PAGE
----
A Look Inside Your Vacuum: How it WorksShare open/close
Can you imagine cleaning your carpets without a vacuum? For centuries, people had to manually beat and sweep their rugs – a time and labor intensive process. When the early vacuums came along at the start of the 1900s, the large machines weren’t much better. Some weighed as much as 100 pounds!
Without question, there was great need for high-powered, but maneuverable, cleaning devices.
About 30 years later that need was finally fulfilled, when modern vacuuming revolutionized the cleaning process. Since then, the technology has continued to evolve and advance – vacuums have not only gotten smaller, more powerful and automated, but they have also diversified to better meet people’s unique cleaning needs.
Today, there are four basic vacuum types: the canister, an upright vacuum, the handy & stick and the robot. The four varieties have distinctive pros and cons, but each performs the same function through the same basic process.
At the most basic level, a vacuum works by putting in energy, labor and time. The output is then a hygienic and clean space or surface. But, of course, there’s more to that basic equation than meets the eye.
So what exactly is inside your vacuum that makes it work?
- The Suction Motor. The first component is one of the most important parts. The suction motor creates vacuum pressure and suction by rotating a motor fan. The impeller rotates at an incredibly high speed of about 30,000 to 35,000 RPM. A suction motor’s power is measured by multiplying the rate of air flow and the vacuum pressure, which induces air flow from the brush through the hose.
- Brush. On most modern vacuums, the brush is actually one of many different nozzles, each specifically designed to clean a certain place, surface, room or kind of debris. Vacuuming with the right tool can save significant amounts of time and effort.
- Dust Collector. There are two kinds of dust collectors – one uses a bag, the other does not require bags. A vacuum with a dust bag tends to be light, but the user has to buy and replace the bags at certain intervals. The so-called “bagless” collectors can be further divided into the single cyclone type and multi cyclone type. The single cyclone collector is a bit heavier than a dust bag vacuum, but it sustains suction power longer without changing a bag. The multi cyclone type, on the other hand, is heavier and has more complicated structure inside, but maintains its suction power longer than single cyclone.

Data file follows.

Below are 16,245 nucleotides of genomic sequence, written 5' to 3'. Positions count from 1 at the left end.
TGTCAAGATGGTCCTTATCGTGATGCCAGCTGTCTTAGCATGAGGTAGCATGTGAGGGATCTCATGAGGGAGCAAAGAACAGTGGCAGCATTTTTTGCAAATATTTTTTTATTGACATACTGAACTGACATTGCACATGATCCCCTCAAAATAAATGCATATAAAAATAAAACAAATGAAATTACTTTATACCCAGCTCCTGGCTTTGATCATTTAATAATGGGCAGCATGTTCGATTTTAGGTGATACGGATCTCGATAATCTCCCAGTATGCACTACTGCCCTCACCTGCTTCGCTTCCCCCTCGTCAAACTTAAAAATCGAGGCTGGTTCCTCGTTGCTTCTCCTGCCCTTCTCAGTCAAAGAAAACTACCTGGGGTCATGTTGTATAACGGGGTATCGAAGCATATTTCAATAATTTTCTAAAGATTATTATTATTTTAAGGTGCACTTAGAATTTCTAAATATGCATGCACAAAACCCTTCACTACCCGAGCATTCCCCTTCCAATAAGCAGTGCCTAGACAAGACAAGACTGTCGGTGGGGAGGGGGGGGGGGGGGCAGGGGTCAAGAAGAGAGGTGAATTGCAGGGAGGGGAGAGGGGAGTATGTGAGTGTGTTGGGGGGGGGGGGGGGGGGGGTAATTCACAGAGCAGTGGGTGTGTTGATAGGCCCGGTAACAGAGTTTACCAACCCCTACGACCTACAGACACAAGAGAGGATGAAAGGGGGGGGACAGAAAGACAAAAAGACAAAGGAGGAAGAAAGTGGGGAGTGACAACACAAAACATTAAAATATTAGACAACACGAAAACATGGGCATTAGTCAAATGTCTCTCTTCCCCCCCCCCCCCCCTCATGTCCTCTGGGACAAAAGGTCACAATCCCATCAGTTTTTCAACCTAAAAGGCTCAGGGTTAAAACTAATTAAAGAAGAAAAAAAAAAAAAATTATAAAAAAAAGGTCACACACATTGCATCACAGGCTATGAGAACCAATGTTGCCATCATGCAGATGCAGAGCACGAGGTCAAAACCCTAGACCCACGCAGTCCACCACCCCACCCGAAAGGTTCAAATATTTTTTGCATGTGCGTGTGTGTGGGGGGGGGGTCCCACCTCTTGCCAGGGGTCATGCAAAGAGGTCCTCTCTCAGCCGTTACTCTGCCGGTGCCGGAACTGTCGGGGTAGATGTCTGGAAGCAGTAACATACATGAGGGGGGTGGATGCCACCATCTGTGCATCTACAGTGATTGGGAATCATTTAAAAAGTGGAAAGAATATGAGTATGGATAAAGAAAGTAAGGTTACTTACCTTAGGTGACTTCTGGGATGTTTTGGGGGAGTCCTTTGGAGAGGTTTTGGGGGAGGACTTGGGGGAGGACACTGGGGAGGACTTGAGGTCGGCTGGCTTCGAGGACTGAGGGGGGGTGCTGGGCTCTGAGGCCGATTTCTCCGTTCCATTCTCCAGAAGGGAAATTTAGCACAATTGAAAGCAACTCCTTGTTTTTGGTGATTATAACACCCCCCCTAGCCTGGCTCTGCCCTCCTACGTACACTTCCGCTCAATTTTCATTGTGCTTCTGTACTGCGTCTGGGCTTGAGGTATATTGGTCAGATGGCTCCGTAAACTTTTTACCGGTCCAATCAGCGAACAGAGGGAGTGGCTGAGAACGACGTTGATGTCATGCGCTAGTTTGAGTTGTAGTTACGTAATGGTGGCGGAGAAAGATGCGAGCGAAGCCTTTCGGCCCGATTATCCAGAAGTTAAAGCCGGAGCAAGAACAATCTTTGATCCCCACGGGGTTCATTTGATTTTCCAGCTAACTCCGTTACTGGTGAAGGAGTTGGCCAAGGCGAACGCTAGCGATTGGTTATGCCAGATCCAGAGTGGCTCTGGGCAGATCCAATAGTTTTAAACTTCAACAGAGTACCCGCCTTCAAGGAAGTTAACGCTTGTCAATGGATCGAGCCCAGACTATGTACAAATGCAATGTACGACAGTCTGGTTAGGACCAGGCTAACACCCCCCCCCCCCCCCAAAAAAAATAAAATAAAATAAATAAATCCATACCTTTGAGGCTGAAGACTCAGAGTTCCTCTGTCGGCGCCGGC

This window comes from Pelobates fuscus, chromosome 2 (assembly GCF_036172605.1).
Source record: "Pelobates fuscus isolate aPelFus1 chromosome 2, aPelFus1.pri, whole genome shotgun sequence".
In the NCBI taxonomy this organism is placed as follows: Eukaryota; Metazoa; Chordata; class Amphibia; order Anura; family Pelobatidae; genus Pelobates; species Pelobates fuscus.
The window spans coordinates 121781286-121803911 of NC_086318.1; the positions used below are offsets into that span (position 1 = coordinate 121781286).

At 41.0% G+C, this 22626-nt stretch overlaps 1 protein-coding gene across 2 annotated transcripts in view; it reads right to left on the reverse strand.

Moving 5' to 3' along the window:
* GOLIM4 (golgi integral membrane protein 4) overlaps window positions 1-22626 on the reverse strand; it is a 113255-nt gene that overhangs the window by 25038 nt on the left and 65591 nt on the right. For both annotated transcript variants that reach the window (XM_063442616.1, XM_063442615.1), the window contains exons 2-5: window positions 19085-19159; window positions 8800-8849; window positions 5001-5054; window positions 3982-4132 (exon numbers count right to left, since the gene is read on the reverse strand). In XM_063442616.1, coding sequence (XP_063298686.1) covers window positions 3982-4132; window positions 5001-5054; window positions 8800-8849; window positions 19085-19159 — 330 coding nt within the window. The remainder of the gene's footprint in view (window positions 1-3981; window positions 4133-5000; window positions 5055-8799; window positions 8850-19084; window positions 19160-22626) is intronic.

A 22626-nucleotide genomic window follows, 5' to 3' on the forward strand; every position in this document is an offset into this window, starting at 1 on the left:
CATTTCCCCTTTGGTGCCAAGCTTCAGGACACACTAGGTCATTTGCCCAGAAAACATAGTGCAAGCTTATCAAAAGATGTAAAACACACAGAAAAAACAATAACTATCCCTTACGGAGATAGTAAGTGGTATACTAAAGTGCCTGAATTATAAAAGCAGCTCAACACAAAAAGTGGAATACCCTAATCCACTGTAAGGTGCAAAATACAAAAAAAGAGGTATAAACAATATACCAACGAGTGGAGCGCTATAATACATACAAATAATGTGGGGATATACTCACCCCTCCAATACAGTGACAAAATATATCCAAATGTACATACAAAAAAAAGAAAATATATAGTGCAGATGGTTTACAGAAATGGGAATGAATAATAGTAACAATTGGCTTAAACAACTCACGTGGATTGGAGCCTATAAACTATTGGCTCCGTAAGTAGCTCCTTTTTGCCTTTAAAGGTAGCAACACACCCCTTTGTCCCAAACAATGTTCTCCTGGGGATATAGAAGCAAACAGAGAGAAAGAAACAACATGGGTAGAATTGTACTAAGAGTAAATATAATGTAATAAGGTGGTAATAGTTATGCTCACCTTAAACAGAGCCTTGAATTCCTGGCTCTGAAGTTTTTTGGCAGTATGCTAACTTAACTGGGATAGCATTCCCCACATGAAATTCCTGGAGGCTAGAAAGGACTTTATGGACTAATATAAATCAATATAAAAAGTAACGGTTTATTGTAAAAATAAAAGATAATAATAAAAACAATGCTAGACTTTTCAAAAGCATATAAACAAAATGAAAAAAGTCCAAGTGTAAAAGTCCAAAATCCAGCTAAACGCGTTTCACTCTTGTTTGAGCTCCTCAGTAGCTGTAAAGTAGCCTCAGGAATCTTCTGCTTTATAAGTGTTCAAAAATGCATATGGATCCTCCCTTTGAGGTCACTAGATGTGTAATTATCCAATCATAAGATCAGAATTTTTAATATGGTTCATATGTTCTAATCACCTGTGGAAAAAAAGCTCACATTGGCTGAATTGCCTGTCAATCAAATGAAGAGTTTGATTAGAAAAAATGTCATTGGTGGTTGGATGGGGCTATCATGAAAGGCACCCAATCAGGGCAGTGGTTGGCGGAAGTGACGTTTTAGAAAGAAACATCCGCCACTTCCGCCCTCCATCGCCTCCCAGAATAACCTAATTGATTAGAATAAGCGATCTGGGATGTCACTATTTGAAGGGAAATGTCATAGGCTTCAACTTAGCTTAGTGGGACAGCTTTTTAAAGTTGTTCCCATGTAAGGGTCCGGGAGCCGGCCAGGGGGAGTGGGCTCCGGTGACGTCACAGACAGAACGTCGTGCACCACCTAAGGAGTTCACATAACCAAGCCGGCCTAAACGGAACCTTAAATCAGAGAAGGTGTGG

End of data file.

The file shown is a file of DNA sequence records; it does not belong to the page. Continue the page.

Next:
- Exhaust Filter. A vacuum’s filtration system has three distinct stages. During the first stage, large dust particles that measure more than 10 micron are separated by either a vacuum bag or bagless cyclone. In the second stage, dust sized from 0.3 to 1 micron are filtered out by a micro filter. And finally, the fine dust or carbon powder are captured by the exhaust filer, allowing clean air to pass out of the vacuum. When the filter is working properly, the vacuum will emit exclusively clean air without dust emission.
So how does it all work together?
When the four parts are put together, the process is simple. Dust and dirt are drawn up via either a brush or another appropriate nozzle through the pipe/hose and into the dust collector. This process is powered by the suction motor and all air is filtered through the exhaust filter to keep debris in the vacuum, while expelling only clean air.
At Samsung, we have spent the last 32 years looking for ways to make that process better for our customers. Since our very first vacuum, the Samsung Canister, was released, we have been continually innovating to make the highest quality vacuums that are faster, more powerful and more convenient.
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